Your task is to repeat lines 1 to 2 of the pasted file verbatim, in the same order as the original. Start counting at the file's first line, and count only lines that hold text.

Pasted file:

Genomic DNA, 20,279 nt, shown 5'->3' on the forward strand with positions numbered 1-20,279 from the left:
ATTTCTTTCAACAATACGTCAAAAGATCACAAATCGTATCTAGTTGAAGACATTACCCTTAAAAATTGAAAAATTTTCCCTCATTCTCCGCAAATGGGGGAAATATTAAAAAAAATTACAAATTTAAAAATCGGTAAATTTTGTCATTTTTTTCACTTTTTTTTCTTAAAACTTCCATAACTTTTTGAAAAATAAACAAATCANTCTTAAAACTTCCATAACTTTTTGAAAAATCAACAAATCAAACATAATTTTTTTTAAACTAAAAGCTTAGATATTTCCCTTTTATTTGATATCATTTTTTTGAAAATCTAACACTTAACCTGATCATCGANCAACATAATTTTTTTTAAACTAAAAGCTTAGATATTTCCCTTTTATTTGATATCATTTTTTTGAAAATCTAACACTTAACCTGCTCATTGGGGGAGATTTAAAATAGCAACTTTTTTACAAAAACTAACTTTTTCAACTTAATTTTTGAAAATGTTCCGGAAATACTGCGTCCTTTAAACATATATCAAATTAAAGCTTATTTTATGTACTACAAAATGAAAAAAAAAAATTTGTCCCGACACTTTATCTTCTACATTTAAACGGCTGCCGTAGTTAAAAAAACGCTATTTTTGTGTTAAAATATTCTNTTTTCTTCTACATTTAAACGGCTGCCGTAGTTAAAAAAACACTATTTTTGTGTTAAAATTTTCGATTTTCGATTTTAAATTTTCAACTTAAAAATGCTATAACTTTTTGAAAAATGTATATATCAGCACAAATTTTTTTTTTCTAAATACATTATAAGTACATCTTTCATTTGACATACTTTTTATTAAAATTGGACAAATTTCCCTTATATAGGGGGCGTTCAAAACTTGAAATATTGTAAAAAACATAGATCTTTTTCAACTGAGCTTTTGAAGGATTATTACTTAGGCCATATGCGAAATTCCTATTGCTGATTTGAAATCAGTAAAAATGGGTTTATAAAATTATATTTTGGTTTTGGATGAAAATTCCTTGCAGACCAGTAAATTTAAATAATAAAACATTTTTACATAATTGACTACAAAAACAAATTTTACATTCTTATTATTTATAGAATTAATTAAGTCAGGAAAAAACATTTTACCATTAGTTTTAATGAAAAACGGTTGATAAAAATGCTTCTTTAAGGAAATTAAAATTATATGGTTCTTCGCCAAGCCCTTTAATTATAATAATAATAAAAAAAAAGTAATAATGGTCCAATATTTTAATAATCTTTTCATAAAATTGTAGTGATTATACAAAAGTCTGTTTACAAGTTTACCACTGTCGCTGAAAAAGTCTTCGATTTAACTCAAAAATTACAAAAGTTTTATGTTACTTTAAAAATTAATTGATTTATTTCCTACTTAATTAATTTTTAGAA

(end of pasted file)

Genomic DNA, 20,279 nt, shown 5'->3' on the forward strand with positions numbered 1-20,279 from the left:
ATTTCTTTCAACAATACGTCAAAAGATCACAAATCGTATCTAGTTGAAGACATTACCCTTAAAAATTGAAAAATTTTCCCTCATTCTCCGCAAATGGGGGAAATATTAAAAAAAATTACAAATTTAAAAATCGGTAAATTTTGTCATTTTTTTCACTTTTTTTTCTTAAAACTTCCATAACTTTTTGAAAAATAAACAAATCANTCTTAAAACTTCCATAACTTTTTGAAAAATCAACAAATCAAACATAATTTTTTTTAAACTAAAAGCTTAGATATTTCCCTTTTATTTGATATCATTTTTTTGAAAATCTAACACTTAACCTGATCATCGANCAACATAATTTTTTTTAAACTAAAAGCTTAGATATTTCCCTTTTATTTGATATCATTTTTTTGAAAATCTAACACTTAACCTGCTCATTGGGGGAGATTTAAAATAGCAACTTTTTTACAAAAACTAACTTTTTCAACTTAATTTTTGAAAATGTTCCGGAAATACTGCGTCCTTTAAACATATATCAAATTAAAGCTTATTTTATGTACTACAAAATGAAAAAAAAAAATTTGTCCCGACACTTTATCTTCTACATTTAAACGGCTGCCGTAGTTAAAAAAACGCTATTTTTGTGTTAAAATATTCTNTTTTCTTCTACATTTAAACGGCTGCCGTAGTTAAAAAAACACTATTTTTGTGTTAAAATTTTCGATTTTCGATTTTAAATTTTCAACTTAAAAATGCTATAACTTTTTGAAAAATGTATATATCAGCACAAATTTTTTTTTTCTAAATACATTATAAGTACATCTTTCATTTGACATACTTTTTATTAAAATTGGACAAATTTCCCTTATATAGGGGGCGTTCAAAACTTGAAATATTGTAAAAAACATAGATCTTTTTCAACTGAGCTTTTGAAGGATTATTACTTAGGCCATATGCGAAATTCCTATTGCTGATTTGAAATCAGTAAAAATGGGTTTATAAAATTATATTTTGGTTTTGGATGAAAATTCCTTGCAGACCAGTAAATTTAAATAATAAAACATTTTTACATAATTGACTACAAAAACAAATTTTACATTCTTATTATTTATAGAATTAATTAAGTCAGGAAAAAACATTTTACCATTAGTTTTAATGAAAAACGGTTGATAAAAATGCTTCTTTAAGGAAATTAAAATTATATGGTTCTTCGCCAAGCCCTTTAATTATAATAATAATAAAAAAAAAGTAATAATGGTCCAATATTTTAATAATCTTTTCATAAAATTGTAGTGATTATACAAAAGTCTGTTTACAAGTTTACCACTGTCGCTGAAAAAGTCTTCGATTTAACTCAAAAATTACAAAAGTTTTATGTTACTTTAAAAATTAATTGATTTATTTCCTACTTAATTAATTTTTAGAA